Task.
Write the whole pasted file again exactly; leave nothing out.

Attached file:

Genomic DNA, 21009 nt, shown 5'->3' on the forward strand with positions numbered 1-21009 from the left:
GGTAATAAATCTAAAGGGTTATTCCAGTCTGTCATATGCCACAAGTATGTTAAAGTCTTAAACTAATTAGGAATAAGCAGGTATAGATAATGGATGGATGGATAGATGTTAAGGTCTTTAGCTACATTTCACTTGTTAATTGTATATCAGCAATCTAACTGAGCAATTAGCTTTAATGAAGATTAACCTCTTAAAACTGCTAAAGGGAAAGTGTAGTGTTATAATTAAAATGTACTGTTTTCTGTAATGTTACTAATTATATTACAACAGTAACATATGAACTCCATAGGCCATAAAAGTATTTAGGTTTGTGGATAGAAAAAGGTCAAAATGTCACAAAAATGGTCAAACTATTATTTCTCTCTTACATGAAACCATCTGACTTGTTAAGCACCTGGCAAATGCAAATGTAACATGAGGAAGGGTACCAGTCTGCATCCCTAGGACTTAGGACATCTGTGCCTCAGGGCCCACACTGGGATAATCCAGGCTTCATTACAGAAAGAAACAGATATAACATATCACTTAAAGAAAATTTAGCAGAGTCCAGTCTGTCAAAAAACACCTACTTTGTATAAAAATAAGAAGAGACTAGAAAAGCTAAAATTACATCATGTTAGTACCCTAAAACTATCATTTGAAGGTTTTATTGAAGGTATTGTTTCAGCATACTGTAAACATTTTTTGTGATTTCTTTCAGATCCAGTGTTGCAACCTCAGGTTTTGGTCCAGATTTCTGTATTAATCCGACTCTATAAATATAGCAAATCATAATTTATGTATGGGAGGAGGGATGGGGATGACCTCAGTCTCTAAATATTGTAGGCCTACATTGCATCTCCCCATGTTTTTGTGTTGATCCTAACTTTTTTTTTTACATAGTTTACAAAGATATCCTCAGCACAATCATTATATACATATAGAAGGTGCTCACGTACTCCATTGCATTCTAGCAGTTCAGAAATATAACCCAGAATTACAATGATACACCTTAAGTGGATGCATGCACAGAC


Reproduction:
Genomic DNA, 21009 nt, shown 5'->3' on the forward strand with positions numbered 1-21009 from the left:
GGTAATAAATCTAAAGGGTTATTCCAGTCTGTCATATGCCACAAGTATGTTAAAGTCTTAAACTAATTAGGAATAAGCAGGTATAGATAATGGATGGATGGATAGATGTTAAGGTCTTTAGCTACATTTCACTTGTTAATTGTATATCAGCAATCTAACTGAGCAATTAGCTTTAATGAAGATTAACCTCTTAAAACTGCTAAAGGGAAAGTGTAGTGTTATAATTAAAATGTACTGTTTTCTGTAATGTTACTAATTATATTACAACAGTAACATATGAACTCCATAGGCCATAAAAGTATTTAGGTTTGTGGATAGAAAAAGGTCAAAATGTCACAAAAATGGTCAAACTATTATTTCTCTCTTACATGAAACCATCTGACTTGTTAAGCACCTGGCAAATGCAAATGTAACATGAGGAAGGGTACCAGTCTGCATCCCTAGGACTTAGGACATCTGTGCCTCAGGGCCCACACTGGGATAATCCAGGCTTCATTACAGAAAGAAACAGATATAACATATCACTTAAAGAAAATTTAGCAGAGTCCAGTCTGTCAAAAAACACCTACTTTGTATAAAAATAAGAAGAGACTAGAAAAGCTAAAATTACATCATGTTAGTACCCTAAAACTATCATTTGAAGGTTTTATTGAAGGTATTGTTTCAGCATACTGTAAACATTTTTTGTGATTTCTTTCAGATCCAGTGTTGCAACCTCAGGTTTTGGTCCAGATTTCTGTATTAATCCGACTCTATAAATATAGCAAATCATAATTTATGTATGGGAGGAGGGATGGGGATGACCTCAGTCTCTAAATATTGTAGGCCTACATTGCATCTCCCCATGTTTTTGTGTTGATCCTAACTTTTTTTTTTACATAGTTTACAAAGATATCCTCAGCACAATCATTATATACATATAGAAGGTGCTCACGTACTCCATTGCATTCTAGCAGTTCAGAAATATAACCCAGAATTACAATGATACACCTTAAGTGGATGCATGCACAGAC